Made a list of all the persons we had harmed, and became willing to make amends to them all.
Making a list of all the persons we have harmed means just that. It does not mean a list of only the people we would like to appease. It does not mean a list of only the people who have not hurt us. We don’t pick and choose our amends. We just make the list and do the work.
We need to understand that we should not have expectations about this process. Some people will not react as we would wish. I have had people whom I had harmed tremendously pooh-pooh it, as though my having thoroughly screwed up their lives was nothing, and tell me that they are just happy that I’m “better” and doing OK. I have at least one other, injured much less, who won’t do more than speak civilly to me after nearly 20 years.
That is their choice. When it comes to the attempt, however, it essential for me to know that I tried. The process is about straightening out my life, not theirs.
As to Step 9, I need to remember that “except when to do so would injure them or others” includes me. I may not use that clause as an excuse for sloughing off my responsibilities to myself, but neither should I be ridiculous about it. Admitting things that might land me in jail, for example, would hardly be conducive to my continued sobriety. (Think you can’t get drunk in jail? Wrong.)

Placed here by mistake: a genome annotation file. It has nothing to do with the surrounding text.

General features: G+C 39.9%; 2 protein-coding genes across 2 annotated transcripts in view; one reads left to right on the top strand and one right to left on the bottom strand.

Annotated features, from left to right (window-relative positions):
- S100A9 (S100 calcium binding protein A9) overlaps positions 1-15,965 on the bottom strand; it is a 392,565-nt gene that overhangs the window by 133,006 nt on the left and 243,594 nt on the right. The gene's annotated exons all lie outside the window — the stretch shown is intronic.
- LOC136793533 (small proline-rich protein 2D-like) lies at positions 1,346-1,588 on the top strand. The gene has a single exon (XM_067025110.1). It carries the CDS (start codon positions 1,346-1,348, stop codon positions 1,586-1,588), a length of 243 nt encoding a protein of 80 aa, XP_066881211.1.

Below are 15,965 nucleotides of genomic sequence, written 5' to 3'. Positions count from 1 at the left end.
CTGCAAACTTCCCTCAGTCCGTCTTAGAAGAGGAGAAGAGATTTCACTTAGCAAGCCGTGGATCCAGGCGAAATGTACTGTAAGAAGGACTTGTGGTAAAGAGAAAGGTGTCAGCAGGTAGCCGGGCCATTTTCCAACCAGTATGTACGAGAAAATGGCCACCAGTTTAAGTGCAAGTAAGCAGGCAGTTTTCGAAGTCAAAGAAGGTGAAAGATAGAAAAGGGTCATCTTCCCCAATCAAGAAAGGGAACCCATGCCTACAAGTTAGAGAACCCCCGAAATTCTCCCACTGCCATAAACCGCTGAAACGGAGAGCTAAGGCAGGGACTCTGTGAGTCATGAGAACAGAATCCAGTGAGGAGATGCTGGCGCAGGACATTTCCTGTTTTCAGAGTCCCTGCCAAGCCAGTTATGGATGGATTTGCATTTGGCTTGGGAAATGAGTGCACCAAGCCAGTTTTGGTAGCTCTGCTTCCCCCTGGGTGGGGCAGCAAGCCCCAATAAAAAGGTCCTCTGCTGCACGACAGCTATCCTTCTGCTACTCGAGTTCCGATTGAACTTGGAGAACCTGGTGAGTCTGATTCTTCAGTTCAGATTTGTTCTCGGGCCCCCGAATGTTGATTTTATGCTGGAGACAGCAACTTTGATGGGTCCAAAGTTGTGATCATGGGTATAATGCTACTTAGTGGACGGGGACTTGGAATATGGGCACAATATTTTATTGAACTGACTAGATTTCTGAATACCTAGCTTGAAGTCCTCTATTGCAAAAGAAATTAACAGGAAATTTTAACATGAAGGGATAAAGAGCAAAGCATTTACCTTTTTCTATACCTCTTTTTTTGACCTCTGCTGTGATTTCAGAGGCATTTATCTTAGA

A proper amends involves the three elements of the old Talmudic reparations: Responsibility, Regret, and Repair.
I must admit and accept responsibility for what I did. I may not say, “I’m sorry but…” or make excuses. The purpose of making amends is not to justify, or to create a balance, it is to right a wrong and repair a relationship. I must admit, unequivocally, that I did it, and that I accept responsibility for having done it.
I must then look the other person in the eye and say, “I’m sorry,” and mean it, not “I’m sorry, but…” and so forth.
Finally, I must inquire what I can do to try to right the wrong, and make an genuine effort to do the next right thing, whatever it may be. Furthermore, I must carry through with it.
These efforts may lead to a reconciliation, or to rejection. That doesn’t matter. I am completing this step for my peace of mind and the cleansing of my spirit, not for the other person. If I do these things with the right intent and a good heart, I have done my part. How the other party deals with it up to them; it is none of my business.
Resentment is a poison that we drink ourselves; then we suffer while we wait for the other person to die.